Yale’s secret societies hide a supernatural secret in this fantasy/murder mystery/school story.

Most Yale students get admitted through some combination of impressive academics, athletics, extracurriculars, family connections, and donations, or perhaps bribing the right coach. Not Galaxy “Alex” Stern. The protagonist of Bardugo’s (King of Scars, 2019, etc.) first novel for adults, a high school dropout and low-level drug dealer, Alex got in because she can see dead people. A Yale dean who's a member of Lethe, one of the college’s famously mysterious secret societies, offers Alex a free ride if she will use her spook-spotting abilities to help Lethe with its mission: overseeing the other secret societies’ occult rituals. In Bardugo’s universe, the “Ancient Eight” secret societies (Lethe is the eponymous Ninth House) are not just old boys’ breeding grounds for the CIA, CEOs, Supreme Court justices, and so on, as they are in ours; they’re wielders of actual magic. Skull and Bones performs prognostications by borrowing patients from the local hospital, cutting them open, and examining their entrails. St. Elmo’s specializes in weather magic, useful for commodities traders; Aurelian, in unbreakable contracts; Manuscript goes in for glamours, or “illusions and lies,” helpful to politicians and movie stars alike. And all these rituals attract ghosts. It’s Alex’s job to keep the supernatural forces from embarrassing the magical elite by releasing chaos into the community (all while trying desperately to keep her grades up). “Dealing with ghosts was like riding the subway: Do not make eye contact. Do not smile. Do not engage. Otherwise, you never know what might follow you home.” A townie’s murder sets in motion a taut plot full of drug deals, drunken assaults, corruption, and cover-ups. Loyalties stretch and snap. Under it all runs the deep, dark river of ambition and anxiety that at once powers and undermines the Yale experience. Alex may have more reason than most to feel like an imposter, but anyone who’s spent time around the golden children of the Ivy League will likely recognize her self-doubt.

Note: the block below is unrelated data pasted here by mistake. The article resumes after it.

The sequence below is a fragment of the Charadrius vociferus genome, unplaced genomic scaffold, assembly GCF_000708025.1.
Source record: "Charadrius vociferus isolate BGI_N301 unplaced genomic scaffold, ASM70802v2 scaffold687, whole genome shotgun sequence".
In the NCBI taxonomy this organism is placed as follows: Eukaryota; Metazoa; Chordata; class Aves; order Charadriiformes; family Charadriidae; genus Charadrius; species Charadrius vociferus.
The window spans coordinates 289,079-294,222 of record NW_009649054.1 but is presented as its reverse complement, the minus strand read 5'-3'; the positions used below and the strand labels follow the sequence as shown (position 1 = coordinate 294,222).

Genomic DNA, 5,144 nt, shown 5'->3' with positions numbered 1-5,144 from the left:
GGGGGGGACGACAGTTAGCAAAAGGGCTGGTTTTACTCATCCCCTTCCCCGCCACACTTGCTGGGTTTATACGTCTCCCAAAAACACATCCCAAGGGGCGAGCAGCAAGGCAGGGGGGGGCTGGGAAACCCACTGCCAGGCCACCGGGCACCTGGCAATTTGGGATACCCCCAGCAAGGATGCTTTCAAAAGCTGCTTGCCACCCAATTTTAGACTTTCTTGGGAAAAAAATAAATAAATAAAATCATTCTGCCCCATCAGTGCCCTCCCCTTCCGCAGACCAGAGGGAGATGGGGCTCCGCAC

With an aura of both enchantment and authenticity, Bardugo’s compulsively readable novel leaves a portal ajar for equally dazzling sequels.

Pub Date: Oct. 1, 2019

ISBN: 978-1-250-31307-2

Page Count: 448

Publisher: Flatiron Books

Review Posted Online: July 1, 2019

Kirkus Reviews Issue: July 15, 2019